It is approximately 2pm on a Sunday and I have probably sent 50 emails today. This includes social media messages, text messages, and email. Compared to other people, it is more than likely a very low number. However, it made me think about the high percentage of communication that takes place electronically.

Instant response gratification

If I need to connect with a friend, my preferred method of contact is always text message. Calling is a hassle and once you start a conversation, the whole process takes a long time. Who has time for that? Also, I usually get an instant response. Perfect. It sounds cold, but this is true for most people. We talk when we meet, hopefully. None of us wants to be one of those people who constantly checks our phone when meeting friends or worse clients!

For business, my first choice is always email. Less of an instant response, but the percentage is high that a response will be provided quickly. This is a bit more stressful because instant response gratification has become something of the norm.

Social media is another good resource for “instant response gratification.” A post from a personal account almost always gets an instant like from someone. A business account post is hit or miss, but it’s more of a complementary communication tool, so it’s forgivable.

I still write letters, but watch out for etiquette!

Okay, now that we’ve established that electronic communication is all the rage, how can we apply that favorably to streamline our work but avoid becoming robotic and impersonal? Everyone likes immediate feedback. Clients and candidates don’t want to wait for an answer. That is the maximum to communicate electronically. Everyone seems to always be available. The downside is that it can lead to some confusion and lack of clarity. The good news is that it can lead to less confusion and more clarity. Hey?

Let’s break this. With the constant flow of messages, especially emails, many messages are lost just because everyone is dealing with high volume or reading between the lines what is being sent. The other caveat is that you should always be careful what you write.

Not everyone is especially talented in the written word and the way you communicate is always an indication of your professionalism or lack thereof. You should always check that the grammar, spelling, and content are correct. In this rushed world, which is why we communicate this way to begin with, some of the basic rules of written communication are often violated.

It’s interesting because in ancient times everyone wrote letters. Today we write letters again, it is simply that the delivery is much faster. That said, written communication is nothing new. The rules haven’t changed.

Have you ever sent an email to someone who shouldn’t have been on the recipient list because they entered it by mistake and accidentally included it? This has happened to most of us and it is not something we are proud of. Apologies are usually in order, but once the “submit” button is pressed there is not much that can be done.

It is the same story with attachments. How many times has this happened? It boasts a litany of reasons why recipients need to review the document ASAP just to have someone send you that dreaded message, “No attachments.” Ughh. Painful every time! Always attach before writing your message to help avoid this problem.

The problem with all electronic communications is that you cannot withdraw them, just like that letter or card you put in the mailbox. That is why it is very important that you do a little planning with each message you write. Yes, all the messages. Even your personal posts on Facebook® can have an impact on your business life.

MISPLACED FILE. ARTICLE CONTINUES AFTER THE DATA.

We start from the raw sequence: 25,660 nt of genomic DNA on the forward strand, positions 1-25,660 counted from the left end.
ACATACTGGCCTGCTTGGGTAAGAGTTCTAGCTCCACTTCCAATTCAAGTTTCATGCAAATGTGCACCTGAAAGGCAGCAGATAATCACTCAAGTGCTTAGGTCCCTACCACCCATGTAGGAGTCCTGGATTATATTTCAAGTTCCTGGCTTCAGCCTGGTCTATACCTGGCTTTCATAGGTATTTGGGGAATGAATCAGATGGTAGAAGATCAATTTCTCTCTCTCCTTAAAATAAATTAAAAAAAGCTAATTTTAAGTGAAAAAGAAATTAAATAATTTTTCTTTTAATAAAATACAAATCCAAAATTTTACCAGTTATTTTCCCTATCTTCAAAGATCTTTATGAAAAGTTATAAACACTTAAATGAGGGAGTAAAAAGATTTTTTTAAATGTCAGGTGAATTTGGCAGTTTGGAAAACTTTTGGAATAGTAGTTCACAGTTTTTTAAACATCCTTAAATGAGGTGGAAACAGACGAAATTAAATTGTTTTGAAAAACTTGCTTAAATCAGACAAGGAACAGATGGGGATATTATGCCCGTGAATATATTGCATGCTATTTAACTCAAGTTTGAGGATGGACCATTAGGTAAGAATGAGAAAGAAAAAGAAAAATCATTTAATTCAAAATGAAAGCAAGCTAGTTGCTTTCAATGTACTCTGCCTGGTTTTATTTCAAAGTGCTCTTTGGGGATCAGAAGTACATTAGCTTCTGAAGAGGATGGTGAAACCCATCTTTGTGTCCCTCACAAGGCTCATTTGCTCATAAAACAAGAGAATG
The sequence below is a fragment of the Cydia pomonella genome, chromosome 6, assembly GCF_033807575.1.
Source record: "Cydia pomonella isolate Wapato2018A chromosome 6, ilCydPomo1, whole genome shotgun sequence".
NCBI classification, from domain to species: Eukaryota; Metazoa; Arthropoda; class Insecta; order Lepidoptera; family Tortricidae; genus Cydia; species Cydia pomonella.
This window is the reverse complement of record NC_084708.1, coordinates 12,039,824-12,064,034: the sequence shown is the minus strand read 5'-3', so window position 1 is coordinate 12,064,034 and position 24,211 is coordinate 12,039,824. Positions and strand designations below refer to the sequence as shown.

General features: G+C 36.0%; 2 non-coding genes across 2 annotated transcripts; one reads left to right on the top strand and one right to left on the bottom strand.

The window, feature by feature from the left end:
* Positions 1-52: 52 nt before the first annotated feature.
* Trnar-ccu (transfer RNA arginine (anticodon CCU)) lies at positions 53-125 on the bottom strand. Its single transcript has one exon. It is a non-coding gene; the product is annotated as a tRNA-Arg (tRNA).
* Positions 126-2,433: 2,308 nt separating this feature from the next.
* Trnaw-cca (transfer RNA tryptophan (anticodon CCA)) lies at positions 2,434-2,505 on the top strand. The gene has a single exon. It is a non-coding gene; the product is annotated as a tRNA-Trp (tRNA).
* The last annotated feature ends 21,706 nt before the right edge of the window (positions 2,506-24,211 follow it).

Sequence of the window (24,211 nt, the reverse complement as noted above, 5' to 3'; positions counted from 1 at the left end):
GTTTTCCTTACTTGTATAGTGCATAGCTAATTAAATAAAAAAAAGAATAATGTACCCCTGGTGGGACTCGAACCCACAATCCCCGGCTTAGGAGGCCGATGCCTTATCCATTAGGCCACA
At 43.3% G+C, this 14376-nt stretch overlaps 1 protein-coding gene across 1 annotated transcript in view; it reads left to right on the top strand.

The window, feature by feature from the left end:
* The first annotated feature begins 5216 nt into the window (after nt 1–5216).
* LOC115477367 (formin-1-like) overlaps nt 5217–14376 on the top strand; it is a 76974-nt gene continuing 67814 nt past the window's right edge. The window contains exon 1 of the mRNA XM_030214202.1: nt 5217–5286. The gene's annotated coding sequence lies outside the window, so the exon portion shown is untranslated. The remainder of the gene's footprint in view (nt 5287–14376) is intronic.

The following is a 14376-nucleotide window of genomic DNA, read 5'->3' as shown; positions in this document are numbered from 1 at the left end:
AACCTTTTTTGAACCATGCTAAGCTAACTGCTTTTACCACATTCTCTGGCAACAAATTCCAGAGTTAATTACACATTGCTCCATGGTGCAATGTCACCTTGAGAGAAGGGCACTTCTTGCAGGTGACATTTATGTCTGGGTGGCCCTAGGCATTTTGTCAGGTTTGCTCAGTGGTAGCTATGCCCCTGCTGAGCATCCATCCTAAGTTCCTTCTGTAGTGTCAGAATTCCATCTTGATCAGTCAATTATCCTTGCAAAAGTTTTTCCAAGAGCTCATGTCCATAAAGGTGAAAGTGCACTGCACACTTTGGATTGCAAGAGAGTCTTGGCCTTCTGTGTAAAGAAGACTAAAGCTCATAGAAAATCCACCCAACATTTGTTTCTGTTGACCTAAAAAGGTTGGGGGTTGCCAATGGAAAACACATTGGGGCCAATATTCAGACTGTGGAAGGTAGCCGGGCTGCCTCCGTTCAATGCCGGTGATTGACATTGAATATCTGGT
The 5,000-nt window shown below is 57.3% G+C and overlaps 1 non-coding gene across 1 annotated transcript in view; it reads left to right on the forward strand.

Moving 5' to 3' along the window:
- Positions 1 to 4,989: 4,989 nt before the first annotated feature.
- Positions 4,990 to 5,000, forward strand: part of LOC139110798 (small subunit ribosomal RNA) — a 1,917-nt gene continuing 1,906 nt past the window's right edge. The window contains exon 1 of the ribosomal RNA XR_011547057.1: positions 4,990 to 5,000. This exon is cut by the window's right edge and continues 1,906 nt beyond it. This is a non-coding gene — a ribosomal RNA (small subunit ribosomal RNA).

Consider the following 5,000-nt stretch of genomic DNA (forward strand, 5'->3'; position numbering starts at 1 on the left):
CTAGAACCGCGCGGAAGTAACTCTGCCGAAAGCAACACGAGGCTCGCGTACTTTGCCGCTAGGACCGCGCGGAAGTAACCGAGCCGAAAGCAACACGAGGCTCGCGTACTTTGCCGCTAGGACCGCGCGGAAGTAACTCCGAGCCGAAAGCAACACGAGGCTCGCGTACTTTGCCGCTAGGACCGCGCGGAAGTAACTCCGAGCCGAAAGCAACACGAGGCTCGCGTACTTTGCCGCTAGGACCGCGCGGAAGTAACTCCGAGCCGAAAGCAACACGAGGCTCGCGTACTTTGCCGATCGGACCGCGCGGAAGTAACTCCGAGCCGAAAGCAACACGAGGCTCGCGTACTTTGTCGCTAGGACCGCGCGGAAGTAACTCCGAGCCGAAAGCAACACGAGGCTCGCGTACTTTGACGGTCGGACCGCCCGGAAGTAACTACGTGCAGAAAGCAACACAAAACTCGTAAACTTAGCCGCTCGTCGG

Rules for social posts

What are some simple rules for social posts? Never post something that you would not like “everyone” to see. That includes your mom, your boss, your coworkers, clients, etc. Everything is open play today. You can even stay connected with some of your clients on your personal social media platforms. It practically never goes away and there is an opportunity for anyone to see it. BCWYP – Be careful what you post!

Also be careful what you share on social media. Some people share posts without even reading them. Read what you are sharing before posting to make sure it represents you and your business well. You don’t want to share something that is not part of your belief and passion, therefore reading everything first is essential.

Although all companies should have a written document on social media posts and make it clear to employees what is okay to post, some companies lack this area. If you don’t know what your company’s publishing policy is, please don’t post on your company’s behalf. It is very important that you are informed about what your company allows you to post when you represent your company on social media or otherwise.

Keep it beneficial and interesting!

It is very plausible and even necessary to text and email clients and candidates regularly. If you are not doing this, you are missing a huge means of relationship building. Staying in touch electronically so clients and candidates are aware of opportunities and information that could benefit them is crucial. It is important to allow them to “opt out” and if they do, you should not message them again without first receiving permission.

With electronic communication, keep people informed about your company and your products, but don’t go overboard with a bunch of boring messages that say the same thing. Also, remember your etiquette on social media and email. Don’t harass people who connect with you with constant and intrusive sales messages, unless you want to disconnect.

Finally, written communication, even if it is electronic, is a way of life. It is a very important element in our business and personal life. As with everything, we can use it to our benefit or to our demise. It depends on us.

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